And that's because thankfully polio today is a footnote of history here in the US.
Monday night I met up with an old freind, PBS for a few drinks, some catching up and American Experience: The Polio Crusade. (What? No it isn't cheating! Look, PBS.org is still my main squeeze. But I can have freinds, right? And it was just drinks. Nothing serious. Besides, I hang out with other educational channels all the time and PBS.org is totally cool with that.)
I considered just calling this post Uh oh! Polio! But as funny as it is when it's on an Aqua Teen Hunger Force episode, it just isn't after watching this program.
People, I didn't stitch during this. Just think about that. Turn it over in your head. How riveting this must have been to warrant my complete attention at a time when i'm working hard to finish a UFO.
I knew a few things about Polio and the efforts to create a vaccine for it, but I did learn a lot from this program. For one thing I didn't know that The March of Dimes was started for the purpose of treating and preventing Polio. I didn't know that the iron lung was a permanent home for only some victims of the disease. I didn't know that many people spent months or years in one until they could relearn to breathe using their neck muscles. I also didn't know that some people were able to regain the use of their paralyzed limbs. Sometimes, not always.
I was of course gobsmacked by the irony that Sabin was fucking convinced that Salk's dead virus vaccine would kill people when his own live virus vaccine would of course end up with a higher chance of someone actually getting the disease. And I was confused why this simple concept was lost on a brilliant scientist such as himself.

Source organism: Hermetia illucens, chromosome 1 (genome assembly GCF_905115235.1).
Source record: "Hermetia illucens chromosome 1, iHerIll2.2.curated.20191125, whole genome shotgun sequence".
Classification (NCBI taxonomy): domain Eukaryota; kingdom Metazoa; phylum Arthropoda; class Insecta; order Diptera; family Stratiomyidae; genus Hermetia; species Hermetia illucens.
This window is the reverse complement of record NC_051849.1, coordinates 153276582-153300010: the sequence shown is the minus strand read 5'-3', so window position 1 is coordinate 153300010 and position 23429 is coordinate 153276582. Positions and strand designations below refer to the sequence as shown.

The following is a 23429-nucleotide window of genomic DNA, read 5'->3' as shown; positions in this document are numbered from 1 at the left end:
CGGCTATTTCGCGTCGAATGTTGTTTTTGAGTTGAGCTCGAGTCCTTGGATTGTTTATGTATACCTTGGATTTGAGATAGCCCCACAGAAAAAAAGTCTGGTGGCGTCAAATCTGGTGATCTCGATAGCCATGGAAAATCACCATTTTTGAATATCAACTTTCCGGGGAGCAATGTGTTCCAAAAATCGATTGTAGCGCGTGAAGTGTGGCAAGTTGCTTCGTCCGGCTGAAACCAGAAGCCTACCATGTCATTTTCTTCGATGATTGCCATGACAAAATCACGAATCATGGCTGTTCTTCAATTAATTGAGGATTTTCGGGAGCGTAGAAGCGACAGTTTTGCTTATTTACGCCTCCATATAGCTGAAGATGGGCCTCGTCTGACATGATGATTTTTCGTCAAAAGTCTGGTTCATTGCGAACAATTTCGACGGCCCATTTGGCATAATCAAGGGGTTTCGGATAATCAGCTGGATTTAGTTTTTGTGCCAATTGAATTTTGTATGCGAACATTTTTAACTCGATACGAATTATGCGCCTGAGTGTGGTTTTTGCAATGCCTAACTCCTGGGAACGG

But what sticks with me most are the images. The images man. It's been said many times that one reason parents today are so easily freaked out by minor concerns about reactions to vaccines, and to the completely untrue, disproven, paranoid, autism not-a-link-at-all-you-dumb fucks is because they've never seen a kid suffer with these easily preventable diseases and I think there really is something to that. After seeing all these videos of pitiful children in leg braces and iron lungs, disabled for life at such a young age, I wanted to get the cats vaccinated! You know, just in case.
I think if people today really knew how bad Mumps could be, that Whooping Cough can take months to fully recover from, had seen Timmy across the street in leg braces or an iron lung, or even seen a child buried from an easily preventable disease they would appreciate the modern wonder of vaccines and thank God that we have them. They would be pushing their kids to the front of the line for the shots just like they were when the Polio vaccine was finally available. I certainly was that night and I don't even have children.
So in summation: Polio is bad. This episode of American Experience is good. It's playing on my totally wonderful educational boyfreind PBS.org now and is well worth the hour of your time. Even if you have to tell a little white lie to your educational boyfriend about where you were and with who for that period of time. What he doesn't know won't hurt him. Right? RIGHT?